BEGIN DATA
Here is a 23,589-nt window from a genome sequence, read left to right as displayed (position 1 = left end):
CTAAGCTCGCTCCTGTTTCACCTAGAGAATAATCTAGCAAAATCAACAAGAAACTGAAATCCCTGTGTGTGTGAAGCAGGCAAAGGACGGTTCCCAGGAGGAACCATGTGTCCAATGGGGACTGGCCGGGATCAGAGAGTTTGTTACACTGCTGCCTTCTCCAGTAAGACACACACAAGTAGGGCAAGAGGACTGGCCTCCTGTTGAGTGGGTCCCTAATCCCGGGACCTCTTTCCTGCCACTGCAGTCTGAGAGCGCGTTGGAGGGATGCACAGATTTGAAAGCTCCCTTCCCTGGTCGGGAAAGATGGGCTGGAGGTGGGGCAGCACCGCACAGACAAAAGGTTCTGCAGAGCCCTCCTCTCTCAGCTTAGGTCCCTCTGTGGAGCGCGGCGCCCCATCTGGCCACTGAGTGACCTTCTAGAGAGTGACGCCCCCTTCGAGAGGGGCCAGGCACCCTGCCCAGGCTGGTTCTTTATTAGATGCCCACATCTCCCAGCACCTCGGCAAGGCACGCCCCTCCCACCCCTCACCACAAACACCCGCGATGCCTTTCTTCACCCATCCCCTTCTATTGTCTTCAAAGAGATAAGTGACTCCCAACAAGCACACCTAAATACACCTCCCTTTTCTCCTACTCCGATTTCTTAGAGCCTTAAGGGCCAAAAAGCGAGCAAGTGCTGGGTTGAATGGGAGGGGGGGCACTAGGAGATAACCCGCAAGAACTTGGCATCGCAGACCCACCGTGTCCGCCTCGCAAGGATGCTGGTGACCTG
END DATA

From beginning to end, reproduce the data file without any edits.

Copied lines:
Here is a 23,589-nt window from a genome sequence, read left to right as displayed (position 1 = left end):
CTAAGCTCGCTCCTGTTTCACCTAGAGAATAATCTAGCAAAATCAACAAGAAACTGAAATCCCTGTGTGTGTGAAGCAGGCAAAGGACGGTTCCCAGGAGGAACCATGTGTCCAATGGGGACTGGCCGGGATCAGAGAGTTTGTTACACTGCTGCCTTCTCCAGTAAGACACACACAAGTAGGGCAAGAGGACTGGCCTCCTGTTGAGTGGGTCCCTAATCCCGGGACCTCTTTCCTGCCACTGCAGTCTGAGAGCGCGTTGGAGGGATGCACAGATTTGAAAGCTCCCTTCCCTGGTCGGGAAAGATGGGCTGGAGGTGGGGCAGCACCGCACAGACAAAAGGTTCTGCAGAGCCCTCCTCTCTCAGCTTAGGTCCCTCTGTGGAGCGCGGCGCCCCATCTGGCCACTGAGTGACCTTCTAGAGAGTGACGCCCCCTTCGAGAGGGGCCAGGCACCCTGCCCAGGCTGGTTCTTTATTAGATGCCCACATCTCCCAGCACCTCGGCAAGGCACGCCCCTCCCACCCCTCACCACAAACACCCGCGATGCCTTTCTTCACCCATCCCCTTCTATTGTCTTCAAAGAGATAAGTGACTCCCAACAAGCACACCTAAATACACCTCCCTTTTCTCCTACTCCGATTTCTTAGAGCCTTAAGGGCCAAAAAGCGAGCAAGTGCTGGGTTGAATGGGAGGGGGGGCACTAGGAGATAACCCGCAAGAACTTGGCATCGCAGACCCACCGTGTCCGCCTCGCAAGGATGCTGGTGACCTG